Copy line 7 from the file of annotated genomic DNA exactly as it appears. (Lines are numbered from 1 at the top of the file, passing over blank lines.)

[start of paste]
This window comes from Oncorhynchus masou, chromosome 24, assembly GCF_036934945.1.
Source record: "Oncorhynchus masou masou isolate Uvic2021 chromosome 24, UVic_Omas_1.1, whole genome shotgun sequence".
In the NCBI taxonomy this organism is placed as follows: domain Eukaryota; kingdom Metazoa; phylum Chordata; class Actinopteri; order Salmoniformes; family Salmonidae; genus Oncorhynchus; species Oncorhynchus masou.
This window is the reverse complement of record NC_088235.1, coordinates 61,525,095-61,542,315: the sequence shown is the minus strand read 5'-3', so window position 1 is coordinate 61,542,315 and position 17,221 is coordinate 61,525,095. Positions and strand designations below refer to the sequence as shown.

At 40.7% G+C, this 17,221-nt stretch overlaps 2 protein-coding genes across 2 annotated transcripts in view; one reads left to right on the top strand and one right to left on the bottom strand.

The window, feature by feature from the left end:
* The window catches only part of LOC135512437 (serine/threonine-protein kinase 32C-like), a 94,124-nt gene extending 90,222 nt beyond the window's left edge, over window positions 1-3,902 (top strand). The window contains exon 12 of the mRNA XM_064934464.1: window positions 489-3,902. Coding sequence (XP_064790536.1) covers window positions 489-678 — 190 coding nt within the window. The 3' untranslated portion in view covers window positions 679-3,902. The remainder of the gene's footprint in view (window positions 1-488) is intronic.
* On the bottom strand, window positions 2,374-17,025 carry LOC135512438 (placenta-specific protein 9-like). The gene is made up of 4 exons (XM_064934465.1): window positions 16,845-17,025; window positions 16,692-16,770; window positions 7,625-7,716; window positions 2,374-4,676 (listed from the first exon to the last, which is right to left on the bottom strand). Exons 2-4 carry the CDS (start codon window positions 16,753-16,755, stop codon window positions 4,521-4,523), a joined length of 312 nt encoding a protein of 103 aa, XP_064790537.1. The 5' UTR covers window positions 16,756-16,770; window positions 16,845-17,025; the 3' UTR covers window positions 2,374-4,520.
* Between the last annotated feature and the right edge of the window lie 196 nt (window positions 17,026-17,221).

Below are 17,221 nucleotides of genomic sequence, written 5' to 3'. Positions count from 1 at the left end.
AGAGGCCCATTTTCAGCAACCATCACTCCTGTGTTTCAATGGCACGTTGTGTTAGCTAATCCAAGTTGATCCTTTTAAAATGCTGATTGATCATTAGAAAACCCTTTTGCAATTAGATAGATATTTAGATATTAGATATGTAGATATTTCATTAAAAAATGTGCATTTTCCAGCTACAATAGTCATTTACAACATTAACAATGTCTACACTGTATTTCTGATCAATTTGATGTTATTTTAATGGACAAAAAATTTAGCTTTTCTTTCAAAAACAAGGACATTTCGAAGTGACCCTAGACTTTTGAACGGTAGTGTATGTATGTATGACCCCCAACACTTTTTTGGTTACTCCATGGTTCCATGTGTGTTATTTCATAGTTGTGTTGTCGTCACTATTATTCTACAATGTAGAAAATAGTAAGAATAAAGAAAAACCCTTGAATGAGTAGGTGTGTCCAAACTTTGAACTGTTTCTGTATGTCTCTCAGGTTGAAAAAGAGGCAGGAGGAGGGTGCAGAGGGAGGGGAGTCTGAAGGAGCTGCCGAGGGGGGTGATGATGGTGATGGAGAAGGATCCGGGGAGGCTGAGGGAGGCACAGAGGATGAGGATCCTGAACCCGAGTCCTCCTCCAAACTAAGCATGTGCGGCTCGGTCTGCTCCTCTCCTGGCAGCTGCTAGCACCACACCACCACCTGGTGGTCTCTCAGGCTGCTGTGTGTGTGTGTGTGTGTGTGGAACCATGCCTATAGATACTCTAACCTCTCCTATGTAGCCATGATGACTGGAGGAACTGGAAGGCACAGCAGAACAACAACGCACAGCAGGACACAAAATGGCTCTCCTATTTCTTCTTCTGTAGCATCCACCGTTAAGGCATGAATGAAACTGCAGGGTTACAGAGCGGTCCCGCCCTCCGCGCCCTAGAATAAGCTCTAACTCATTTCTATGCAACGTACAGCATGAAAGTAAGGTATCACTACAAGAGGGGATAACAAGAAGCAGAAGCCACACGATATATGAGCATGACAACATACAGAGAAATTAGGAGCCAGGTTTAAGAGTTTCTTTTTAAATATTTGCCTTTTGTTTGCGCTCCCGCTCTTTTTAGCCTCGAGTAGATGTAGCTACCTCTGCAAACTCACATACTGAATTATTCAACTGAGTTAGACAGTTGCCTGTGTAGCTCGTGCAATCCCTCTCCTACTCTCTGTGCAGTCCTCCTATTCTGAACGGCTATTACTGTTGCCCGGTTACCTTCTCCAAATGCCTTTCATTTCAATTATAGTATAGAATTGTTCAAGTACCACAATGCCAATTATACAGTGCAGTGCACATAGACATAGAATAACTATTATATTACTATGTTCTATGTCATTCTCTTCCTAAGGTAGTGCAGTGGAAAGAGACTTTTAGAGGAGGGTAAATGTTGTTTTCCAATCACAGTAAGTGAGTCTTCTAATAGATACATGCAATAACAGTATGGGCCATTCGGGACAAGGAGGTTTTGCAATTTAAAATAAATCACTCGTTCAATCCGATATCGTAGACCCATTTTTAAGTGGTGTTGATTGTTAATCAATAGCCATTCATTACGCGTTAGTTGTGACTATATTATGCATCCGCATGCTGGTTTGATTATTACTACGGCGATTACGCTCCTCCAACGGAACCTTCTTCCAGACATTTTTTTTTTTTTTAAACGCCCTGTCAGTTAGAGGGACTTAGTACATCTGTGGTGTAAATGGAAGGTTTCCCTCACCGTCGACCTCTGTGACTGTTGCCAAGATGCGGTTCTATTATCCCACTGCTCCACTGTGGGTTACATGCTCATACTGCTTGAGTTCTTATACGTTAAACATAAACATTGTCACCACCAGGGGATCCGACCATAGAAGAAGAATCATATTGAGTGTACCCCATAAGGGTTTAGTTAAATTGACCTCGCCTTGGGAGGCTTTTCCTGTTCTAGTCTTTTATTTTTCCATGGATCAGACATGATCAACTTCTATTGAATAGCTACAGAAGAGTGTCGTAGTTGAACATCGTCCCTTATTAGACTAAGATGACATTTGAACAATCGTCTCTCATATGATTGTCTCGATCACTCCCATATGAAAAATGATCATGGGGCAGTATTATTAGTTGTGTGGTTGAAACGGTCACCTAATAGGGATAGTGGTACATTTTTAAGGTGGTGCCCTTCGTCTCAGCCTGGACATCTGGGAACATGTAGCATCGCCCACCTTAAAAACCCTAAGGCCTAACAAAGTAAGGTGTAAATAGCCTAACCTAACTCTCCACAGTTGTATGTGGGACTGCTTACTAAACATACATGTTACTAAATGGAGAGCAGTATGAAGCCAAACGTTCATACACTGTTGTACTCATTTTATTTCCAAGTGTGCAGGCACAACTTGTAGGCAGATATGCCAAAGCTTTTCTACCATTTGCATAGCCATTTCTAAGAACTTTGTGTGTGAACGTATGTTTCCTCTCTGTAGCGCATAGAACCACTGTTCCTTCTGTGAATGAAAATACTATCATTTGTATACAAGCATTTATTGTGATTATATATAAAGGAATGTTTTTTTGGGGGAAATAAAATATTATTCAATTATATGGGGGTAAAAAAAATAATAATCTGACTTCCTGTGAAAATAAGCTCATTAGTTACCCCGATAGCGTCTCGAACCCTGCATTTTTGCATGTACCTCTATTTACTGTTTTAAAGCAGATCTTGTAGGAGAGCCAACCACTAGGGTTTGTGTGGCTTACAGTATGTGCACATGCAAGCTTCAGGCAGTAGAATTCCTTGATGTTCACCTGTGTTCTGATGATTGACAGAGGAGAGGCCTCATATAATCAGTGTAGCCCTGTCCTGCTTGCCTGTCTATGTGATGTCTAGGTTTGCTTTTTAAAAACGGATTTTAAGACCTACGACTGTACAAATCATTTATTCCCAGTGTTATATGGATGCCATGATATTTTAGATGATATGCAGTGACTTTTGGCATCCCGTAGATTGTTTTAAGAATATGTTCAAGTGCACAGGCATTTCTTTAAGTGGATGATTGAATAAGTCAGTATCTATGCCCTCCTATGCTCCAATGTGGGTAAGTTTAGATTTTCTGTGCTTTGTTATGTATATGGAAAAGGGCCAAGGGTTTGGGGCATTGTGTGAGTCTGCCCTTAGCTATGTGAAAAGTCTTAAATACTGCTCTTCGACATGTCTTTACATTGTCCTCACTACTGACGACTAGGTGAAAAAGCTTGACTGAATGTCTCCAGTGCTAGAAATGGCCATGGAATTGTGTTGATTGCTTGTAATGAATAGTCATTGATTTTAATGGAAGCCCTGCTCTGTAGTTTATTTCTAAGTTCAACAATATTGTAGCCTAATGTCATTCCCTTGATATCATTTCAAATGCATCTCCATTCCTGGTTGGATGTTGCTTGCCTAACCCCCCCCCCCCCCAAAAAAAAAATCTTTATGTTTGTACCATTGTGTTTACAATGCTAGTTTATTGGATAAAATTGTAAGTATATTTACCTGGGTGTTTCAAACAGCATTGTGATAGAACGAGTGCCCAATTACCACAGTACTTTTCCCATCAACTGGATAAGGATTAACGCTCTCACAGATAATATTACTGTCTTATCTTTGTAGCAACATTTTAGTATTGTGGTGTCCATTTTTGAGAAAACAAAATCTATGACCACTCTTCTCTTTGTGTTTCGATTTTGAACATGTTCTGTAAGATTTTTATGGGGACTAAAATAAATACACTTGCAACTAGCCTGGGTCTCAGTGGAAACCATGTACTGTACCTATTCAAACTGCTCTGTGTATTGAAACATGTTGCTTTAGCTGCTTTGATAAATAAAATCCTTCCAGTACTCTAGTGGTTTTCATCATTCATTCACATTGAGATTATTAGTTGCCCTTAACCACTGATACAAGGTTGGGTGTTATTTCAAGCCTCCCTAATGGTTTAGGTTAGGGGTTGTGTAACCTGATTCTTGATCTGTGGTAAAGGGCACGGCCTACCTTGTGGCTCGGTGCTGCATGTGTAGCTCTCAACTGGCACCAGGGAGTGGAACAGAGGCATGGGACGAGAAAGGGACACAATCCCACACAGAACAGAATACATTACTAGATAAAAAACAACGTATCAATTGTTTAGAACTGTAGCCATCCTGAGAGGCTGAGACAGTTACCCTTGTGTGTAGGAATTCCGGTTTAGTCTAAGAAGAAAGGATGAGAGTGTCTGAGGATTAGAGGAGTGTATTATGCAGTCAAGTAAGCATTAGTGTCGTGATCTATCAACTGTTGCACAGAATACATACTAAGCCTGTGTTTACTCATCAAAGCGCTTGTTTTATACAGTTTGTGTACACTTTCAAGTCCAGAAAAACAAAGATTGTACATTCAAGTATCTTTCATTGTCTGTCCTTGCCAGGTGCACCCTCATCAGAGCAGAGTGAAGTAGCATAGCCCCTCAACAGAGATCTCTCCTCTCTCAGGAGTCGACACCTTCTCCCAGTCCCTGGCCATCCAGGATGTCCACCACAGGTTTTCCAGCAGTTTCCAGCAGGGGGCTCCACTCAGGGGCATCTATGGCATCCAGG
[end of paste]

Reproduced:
* The window catches only part of LOC135512437 (serine/threonine-protein kinase 32C-like), a 94,124-nt gene extending 90,222 nt beyond the window's left edge, over window positions 1-3,902 (top strand). The window contains exon 12 of the mRNA XM_064934464.1: window positions 489-3,902. Coding sequence (XP_064790536.1) covers window positions 489-678 — 190 coding nt within the window. The 3' untranslated portion in view covers window positions 679-3,902. The remainder of the gene's footprint in view (window positions 1-488) is intronic.